MU athletics spending rises while academic falls below median

Wednesday, December 4, 2013 | 9:23 p.m. CST
Data released Wednesday by USA Today and the Knight Commission on intercollegiate athletics revealed MU spending on athletes, especially football players, has increased since 2005. In 2011, the spending per football player had more than doubled, while the spending per student had increased only 3 percent.

COLUMBIA — In 2011, MU spent an average of $12,595 in academic funds per student while the university's athletics department spent an average of $119,702 per student athlete, a database released Wednesday by the Knight Commission on Intercollegiate Athletics shows.

It is among many comparisons made possible by the database, which combines information provided by USA Today's database for college sports finances and the Delta Cost Project on NCAA Division I universities. The new database includes:

  • Academic spending per full-time equivalent (FTE) student
  • Athletic spending per athlete
  • Athletic spending without scholarship expenses per athlete
  • Institutional funding for athletics per athlete

Academic spending per student includes direct and indirect costs related to educating students, such as instruction, departmental research and academic support. It excludes other university activities such as sponsored research and auxiliary services.

Athletic spending per student athlete includes total athletic operating costs, including scholarships. The Missourian does not have further information on what constitutes MU's total athletic operating costs at this time.

The MU athletics department is self-supporting and operates from the revenue it generates, similar to a private business. Sources of revenue include ticket sales, TV revenue and donations. The database shows that institutional funding for athletics per athlete decreased by 10 percent between 2005 and 2011, from $5,575 to $5,003.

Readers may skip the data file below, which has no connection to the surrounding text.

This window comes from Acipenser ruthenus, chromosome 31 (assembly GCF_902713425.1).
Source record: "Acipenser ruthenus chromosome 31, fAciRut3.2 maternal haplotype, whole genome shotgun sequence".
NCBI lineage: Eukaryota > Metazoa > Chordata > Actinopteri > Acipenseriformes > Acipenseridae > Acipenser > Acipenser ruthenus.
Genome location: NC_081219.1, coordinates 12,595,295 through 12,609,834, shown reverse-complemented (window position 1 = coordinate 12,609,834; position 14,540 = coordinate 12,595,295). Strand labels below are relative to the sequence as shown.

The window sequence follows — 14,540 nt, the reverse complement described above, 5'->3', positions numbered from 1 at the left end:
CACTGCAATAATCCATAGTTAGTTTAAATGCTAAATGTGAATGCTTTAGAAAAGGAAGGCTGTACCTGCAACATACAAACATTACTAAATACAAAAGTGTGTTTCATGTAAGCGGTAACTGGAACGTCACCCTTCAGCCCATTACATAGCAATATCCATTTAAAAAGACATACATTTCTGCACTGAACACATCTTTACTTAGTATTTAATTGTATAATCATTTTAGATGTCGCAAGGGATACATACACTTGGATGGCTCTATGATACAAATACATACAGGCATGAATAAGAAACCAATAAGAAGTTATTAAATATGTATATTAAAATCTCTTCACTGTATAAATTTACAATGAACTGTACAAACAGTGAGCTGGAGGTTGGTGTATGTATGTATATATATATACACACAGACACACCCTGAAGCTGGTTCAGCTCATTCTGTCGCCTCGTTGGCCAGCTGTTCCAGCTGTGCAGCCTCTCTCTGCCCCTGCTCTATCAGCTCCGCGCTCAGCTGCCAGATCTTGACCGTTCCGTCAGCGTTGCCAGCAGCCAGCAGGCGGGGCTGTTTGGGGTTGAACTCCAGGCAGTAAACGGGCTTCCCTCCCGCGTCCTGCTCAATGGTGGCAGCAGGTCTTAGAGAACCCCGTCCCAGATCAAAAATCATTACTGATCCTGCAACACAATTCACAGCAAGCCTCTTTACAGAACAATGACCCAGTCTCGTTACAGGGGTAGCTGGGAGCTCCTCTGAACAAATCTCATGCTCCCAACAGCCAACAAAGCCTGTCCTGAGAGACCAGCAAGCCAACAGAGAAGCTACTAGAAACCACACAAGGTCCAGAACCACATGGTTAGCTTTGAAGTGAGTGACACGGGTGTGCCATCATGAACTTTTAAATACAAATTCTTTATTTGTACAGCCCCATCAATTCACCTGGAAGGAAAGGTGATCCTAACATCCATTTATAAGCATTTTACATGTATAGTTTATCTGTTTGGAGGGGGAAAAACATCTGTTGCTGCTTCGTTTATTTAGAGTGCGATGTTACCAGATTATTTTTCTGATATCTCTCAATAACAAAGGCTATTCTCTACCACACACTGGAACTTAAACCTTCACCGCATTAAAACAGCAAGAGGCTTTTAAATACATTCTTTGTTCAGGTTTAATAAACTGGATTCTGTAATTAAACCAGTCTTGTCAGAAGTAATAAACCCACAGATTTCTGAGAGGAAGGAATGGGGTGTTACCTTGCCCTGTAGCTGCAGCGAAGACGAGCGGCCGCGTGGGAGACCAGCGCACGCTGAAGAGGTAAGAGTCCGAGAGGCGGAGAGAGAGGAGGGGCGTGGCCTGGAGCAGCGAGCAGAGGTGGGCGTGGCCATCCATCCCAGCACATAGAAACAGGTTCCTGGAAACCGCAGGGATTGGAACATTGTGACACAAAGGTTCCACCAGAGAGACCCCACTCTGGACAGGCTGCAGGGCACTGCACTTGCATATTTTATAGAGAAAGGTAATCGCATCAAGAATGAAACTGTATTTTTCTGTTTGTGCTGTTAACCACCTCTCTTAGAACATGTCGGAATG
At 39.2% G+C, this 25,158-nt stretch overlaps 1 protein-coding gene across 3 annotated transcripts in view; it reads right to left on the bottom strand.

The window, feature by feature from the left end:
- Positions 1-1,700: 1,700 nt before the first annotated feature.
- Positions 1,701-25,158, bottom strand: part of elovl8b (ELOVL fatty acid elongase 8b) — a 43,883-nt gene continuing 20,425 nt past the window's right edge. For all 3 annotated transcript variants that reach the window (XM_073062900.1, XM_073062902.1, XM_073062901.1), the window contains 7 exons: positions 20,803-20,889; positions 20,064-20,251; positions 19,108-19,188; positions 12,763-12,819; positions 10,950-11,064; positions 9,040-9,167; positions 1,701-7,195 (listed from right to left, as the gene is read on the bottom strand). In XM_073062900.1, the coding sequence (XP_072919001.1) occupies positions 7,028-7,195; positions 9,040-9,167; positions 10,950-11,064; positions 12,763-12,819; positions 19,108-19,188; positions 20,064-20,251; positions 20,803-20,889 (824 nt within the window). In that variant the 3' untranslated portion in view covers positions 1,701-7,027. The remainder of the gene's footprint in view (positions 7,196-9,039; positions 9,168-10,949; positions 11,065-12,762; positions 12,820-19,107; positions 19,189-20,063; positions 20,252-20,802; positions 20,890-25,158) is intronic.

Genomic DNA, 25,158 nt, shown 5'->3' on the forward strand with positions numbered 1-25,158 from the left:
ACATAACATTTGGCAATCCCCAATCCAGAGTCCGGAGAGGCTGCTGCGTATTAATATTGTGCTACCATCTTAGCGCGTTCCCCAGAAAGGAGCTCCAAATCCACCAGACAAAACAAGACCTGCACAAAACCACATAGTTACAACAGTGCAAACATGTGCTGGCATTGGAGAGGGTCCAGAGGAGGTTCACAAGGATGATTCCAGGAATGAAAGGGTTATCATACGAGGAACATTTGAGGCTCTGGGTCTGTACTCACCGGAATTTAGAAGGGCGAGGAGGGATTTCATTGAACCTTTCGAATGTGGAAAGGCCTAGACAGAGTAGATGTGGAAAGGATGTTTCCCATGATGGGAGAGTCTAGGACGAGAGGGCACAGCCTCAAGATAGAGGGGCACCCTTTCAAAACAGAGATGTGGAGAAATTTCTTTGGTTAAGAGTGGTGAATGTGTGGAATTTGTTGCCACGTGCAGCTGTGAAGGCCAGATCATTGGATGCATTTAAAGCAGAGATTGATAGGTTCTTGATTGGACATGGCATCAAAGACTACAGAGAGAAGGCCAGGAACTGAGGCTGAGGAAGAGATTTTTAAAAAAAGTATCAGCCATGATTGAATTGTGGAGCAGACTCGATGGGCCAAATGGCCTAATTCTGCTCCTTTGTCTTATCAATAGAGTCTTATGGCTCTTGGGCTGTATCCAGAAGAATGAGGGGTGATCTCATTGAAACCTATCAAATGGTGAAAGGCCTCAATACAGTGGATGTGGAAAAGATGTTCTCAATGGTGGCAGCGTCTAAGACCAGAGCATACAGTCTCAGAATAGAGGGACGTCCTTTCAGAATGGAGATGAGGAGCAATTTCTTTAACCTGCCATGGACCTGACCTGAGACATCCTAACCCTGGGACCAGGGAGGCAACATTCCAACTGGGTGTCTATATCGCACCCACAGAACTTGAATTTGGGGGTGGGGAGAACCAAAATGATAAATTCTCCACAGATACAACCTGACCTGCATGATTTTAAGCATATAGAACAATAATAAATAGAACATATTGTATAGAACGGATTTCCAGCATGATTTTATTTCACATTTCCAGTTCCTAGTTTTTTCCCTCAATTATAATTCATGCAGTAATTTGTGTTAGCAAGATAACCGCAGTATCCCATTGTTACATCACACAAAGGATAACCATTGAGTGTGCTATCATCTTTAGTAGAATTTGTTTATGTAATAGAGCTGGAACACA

Other findings from the database, drawn from 2005-2011 numbers, include:

  • MU increased academic spending per student by 3 percent, while the athletics department increased its spending per student athlete by 30 percent.
  • Average academic spending per student at MU went from $1,156 more than the Football Bowl Subdivision median in 2005 to $1,141 less than the median in 2011.  The median academic spending per student in the subdivision increased by 24 percent from 2005 to 2011.
  • MU's athletics department spent $30,933 more per student athlete than the Football Bowl Subdivision median in 2005, and $22,754 more than the median in 2011. The median spending per student athlete for a Football Bowl Subdivision university's sports program increased by 58 percent from 2005 to 2011.

All data for MU are drawn from years that the university was in the Big 12 Conference. The university announced on Nov. 6, 2011, that it would join the Southeastern Conference. Both conferences are part of the Football Bowl Subdivision, which is the subdivision of Division I athletics for universities that have a minimum of 16 varsity teams, including football. They must also play at least 60 percent of their regular-season football games against other FBS institutions and meet home football attendance requirements.

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Corey Parks December 4, 2013 | 11:54 p.m.

One thing that should have been noted is that the average GPA for Student Athletes is well above the general student body average.

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